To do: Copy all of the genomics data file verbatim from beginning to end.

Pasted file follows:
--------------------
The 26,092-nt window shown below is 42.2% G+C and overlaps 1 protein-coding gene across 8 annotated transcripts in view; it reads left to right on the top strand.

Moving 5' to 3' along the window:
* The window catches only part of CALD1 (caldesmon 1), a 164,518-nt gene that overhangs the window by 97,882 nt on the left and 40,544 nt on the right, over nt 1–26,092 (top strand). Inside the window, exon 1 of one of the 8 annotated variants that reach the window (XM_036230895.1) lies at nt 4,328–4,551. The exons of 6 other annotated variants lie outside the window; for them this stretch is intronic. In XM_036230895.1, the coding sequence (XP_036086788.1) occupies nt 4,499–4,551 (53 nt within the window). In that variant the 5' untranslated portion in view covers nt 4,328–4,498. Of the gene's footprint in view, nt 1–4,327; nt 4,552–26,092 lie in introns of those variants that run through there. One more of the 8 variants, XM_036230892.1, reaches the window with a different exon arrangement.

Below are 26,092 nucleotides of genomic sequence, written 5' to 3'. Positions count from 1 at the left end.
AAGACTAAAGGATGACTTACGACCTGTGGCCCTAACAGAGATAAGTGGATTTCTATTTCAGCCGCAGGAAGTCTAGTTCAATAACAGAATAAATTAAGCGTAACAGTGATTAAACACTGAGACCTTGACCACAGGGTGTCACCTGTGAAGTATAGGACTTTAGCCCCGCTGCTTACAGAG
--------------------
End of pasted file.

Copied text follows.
The 26,092-nt window shown below is 42.2% G+C and overlaps 1 protein-coding gene across 8 annotated transcripts in view; it reads left to right on the top strand.

Moving 5' to 3' along the window:
* The window catches only part of CALD1 (caldesmon 1), a 164,518-nt gene that overhangs the window by 97,882 nt on the left and 40,544 nt on the right, over nt 1–26,092 (top strand). Inside the window, exon 1 of one of the 8 annotated variants that reach the window (XM_036230895.1) lies at nt 4,328–4,551. The exons of 6 other annotated variants lie outside the window; for them this stretch is intronic. In XM_036230895.1, the coding sequence (XP_036086788.1) occupies nt 4,499–4,551 (53 nt within the window). In that variant the 5' untranslated portion in view covers nt 4,328–4,498. Of the gene's footprint in view, nt 1–4,327; nt 4,552–26,092 lie in introns of those variants that run through there. One more of the 8 variants, XM_036230892.1, reaches the window with a different exon arrangement.

Below are 26,092 nucleotides of genomic sequence, written 5' to 3'. Positions count from 1 at the left end.
AAGACTAAAGGATGACTTACGACCTGTGGCCCTAACAGAGATAAGTGGATTTCTATTTCAGCCGCAGGAAGTCTAGTTCAATAACAGAATAAATTAAGCGTAACAGTGATTAAACACTGAGACCTTGACCACAGGGTGTCACCTGTGAAGTATAGGACTTTAGCCCCGCTGCTTACAGAG